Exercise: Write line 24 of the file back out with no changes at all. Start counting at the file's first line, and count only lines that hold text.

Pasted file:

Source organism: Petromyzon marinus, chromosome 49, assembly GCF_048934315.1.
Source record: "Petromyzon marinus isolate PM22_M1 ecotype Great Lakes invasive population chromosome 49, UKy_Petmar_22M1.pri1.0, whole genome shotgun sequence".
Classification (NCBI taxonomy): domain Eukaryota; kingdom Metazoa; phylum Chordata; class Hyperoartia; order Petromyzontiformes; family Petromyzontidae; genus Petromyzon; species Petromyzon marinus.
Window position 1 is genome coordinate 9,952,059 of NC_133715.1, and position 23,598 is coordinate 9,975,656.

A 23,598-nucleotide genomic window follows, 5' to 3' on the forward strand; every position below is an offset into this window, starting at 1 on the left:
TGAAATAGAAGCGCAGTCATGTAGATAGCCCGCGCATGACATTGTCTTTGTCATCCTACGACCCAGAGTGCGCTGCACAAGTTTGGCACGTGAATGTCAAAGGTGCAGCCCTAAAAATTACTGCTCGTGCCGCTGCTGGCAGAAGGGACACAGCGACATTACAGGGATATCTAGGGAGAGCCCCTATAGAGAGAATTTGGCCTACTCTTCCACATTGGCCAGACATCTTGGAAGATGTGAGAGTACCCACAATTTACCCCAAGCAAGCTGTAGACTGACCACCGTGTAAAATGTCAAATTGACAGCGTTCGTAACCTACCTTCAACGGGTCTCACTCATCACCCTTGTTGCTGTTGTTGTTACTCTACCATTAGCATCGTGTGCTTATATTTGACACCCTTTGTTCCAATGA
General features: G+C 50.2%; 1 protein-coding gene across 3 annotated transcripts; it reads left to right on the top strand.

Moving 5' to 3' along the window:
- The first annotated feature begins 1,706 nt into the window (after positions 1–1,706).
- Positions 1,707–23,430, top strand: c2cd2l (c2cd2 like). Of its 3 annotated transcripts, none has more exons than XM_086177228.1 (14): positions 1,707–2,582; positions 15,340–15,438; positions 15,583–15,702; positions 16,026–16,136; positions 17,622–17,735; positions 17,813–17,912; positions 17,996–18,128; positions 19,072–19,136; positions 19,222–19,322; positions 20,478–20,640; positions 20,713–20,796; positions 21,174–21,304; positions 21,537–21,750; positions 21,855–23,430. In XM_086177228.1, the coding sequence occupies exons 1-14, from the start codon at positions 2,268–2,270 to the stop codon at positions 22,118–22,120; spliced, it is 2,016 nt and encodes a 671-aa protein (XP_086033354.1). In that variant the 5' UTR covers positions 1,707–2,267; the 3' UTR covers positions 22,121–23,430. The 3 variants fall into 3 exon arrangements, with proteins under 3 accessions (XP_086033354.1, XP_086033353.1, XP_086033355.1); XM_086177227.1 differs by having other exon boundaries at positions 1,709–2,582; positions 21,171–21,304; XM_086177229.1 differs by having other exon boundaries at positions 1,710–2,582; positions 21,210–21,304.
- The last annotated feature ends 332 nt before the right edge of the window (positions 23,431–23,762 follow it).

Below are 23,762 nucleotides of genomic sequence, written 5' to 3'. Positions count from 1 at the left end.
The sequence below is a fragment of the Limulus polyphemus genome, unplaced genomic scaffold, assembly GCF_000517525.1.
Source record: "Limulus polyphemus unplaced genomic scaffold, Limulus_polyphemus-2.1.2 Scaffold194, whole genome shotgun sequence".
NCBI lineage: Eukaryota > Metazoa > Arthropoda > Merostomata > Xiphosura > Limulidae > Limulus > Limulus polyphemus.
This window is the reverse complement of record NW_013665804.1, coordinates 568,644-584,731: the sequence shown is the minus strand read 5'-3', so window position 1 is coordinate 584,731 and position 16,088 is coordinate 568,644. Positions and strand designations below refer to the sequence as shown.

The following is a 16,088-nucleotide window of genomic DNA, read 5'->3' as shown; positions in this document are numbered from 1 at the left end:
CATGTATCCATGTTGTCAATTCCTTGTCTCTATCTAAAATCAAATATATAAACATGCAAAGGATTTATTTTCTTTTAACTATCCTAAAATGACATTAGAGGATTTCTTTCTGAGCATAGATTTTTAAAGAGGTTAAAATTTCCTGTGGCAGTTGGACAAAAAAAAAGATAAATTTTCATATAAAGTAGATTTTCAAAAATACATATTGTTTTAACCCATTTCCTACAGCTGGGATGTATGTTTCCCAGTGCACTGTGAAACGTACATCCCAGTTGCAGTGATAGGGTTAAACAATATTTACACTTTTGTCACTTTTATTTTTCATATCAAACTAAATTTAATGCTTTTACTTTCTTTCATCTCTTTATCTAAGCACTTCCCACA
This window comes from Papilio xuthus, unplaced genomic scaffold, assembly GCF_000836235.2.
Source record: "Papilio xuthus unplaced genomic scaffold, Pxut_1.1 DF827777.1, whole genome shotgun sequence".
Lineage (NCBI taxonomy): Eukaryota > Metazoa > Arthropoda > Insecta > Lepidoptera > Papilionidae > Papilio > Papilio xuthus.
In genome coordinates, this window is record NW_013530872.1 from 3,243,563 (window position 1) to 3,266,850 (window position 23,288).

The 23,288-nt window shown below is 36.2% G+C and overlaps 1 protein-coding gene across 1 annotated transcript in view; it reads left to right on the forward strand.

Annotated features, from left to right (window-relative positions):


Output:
Annotated features, from left to right (window-relative positions):